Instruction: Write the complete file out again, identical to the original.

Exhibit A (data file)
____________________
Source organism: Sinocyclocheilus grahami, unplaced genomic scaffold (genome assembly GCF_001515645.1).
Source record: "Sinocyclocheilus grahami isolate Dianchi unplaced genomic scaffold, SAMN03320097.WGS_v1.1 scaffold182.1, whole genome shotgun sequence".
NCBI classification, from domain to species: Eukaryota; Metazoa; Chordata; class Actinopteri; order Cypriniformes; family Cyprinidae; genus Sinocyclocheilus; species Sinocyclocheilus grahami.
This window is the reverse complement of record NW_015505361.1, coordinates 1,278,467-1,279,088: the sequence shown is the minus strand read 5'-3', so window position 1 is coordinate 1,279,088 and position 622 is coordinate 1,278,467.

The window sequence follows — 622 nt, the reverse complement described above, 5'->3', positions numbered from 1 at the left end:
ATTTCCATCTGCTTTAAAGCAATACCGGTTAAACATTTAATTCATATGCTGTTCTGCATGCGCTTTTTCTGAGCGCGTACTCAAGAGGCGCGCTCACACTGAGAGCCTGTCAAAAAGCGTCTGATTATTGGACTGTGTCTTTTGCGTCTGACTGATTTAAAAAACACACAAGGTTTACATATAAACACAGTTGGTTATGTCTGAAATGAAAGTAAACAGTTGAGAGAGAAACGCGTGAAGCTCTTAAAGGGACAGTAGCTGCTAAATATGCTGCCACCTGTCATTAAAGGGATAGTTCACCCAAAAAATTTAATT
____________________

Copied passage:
Source organism: Sinocyclocheilus grahami, unplaced genomic scaffold (genome assembly GCF_001515645.1).
Source record: "Sinocyclocheilus grahami isolate Dianchi unplaced genomic scaffold, SAMN03320097.WGS_v1.1 scaffold182.1, whole genome shotgun sequence".
NCBI classification, from domain to species: Eukaryota; Metazoa; Chordata; class Actinopteri; order Cypriniformes; family Cyprinidae; genus Sinocyclocheilus; species Sinocyclocheilus grahami.
This window is the reverse complement of record NW_015505361.1, coordinates 1,278,467-1,279,088: the sequence shown is the minus strand read 5'-3', so window position 1 is coordinate 1,279,088 and position 622 is coordinate 1,278,467.

The window sequence follows — 622 nt, the reverse complement described above, 5'->3', positions numbered from 1 at the left end:
ATTTCCATCTGCTTTAAAGCAATACCGGTTAAACATTTAATTCATATGCTGTTCTGCATGCGCTTTTTCTGAGCGCGTACTCAAGAGGCGCGCTCACACTGAGAGCCTGTCAAAAAGCGTCTGATTATTGGACTGTGTCTTTTGCGTCTGACTGATTTAAAAAACACACAAGGTTTACATATAAACACAGTTGGTTATGTCTGAAATGAAAGTAAACAGTTGAGAGAGAAACGCGTGAAGCTCTTAAAGGGACAGTAGCTGCTAAATATGCTGCCACCTGTCATTAAAGGGATAGTTCACCCAAAAAATTTAATT